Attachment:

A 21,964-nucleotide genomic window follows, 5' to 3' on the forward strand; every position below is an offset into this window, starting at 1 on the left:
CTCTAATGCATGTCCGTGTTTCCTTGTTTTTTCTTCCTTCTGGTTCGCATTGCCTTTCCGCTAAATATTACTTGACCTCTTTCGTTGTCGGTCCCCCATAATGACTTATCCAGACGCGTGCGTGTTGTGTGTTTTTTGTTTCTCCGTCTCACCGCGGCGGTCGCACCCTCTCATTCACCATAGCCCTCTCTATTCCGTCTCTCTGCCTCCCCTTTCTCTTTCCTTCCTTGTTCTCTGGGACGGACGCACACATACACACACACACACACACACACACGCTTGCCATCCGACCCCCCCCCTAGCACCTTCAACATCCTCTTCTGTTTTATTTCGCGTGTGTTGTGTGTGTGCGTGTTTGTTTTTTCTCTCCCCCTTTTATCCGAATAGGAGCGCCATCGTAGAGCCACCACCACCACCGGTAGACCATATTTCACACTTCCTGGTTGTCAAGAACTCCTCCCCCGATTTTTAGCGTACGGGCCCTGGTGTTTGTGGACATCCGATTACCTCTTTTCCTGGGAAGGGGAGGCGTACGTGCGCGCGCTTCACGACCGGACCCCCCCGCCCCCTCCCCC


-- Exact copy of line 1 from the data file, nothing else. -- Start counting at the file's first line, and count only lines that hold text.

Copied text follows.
A 21,964-nucleotide genomic window follows, 5' to 3' on the forward strand; every position below is an offset into this window, starting at 1 on the left: